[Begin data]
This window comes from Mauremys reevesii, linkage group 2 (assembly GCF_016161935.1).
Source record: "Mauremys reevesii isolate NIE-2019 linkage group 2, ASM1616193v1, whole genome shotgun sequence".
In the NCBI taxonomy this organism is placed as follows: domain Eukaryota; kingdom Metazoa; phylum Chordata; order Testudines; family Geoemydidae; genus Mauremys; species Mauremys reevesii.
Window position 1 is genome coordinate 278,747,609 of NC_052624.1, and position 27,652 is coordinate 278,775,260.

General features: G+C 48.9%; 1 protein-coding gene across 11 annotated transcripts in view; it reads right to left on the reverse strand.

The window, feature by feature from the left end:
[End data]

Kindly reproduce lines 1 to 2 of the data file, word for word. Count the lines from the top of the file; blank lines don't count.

This window comes from Mauremys reevesii, linkage group 2 (assembly GCF_016161935.1).
Source record: "Mauremys reevesii isolate NIE-2019 linkage group 2, ASM1616193v1, whole genome shotgun sequence".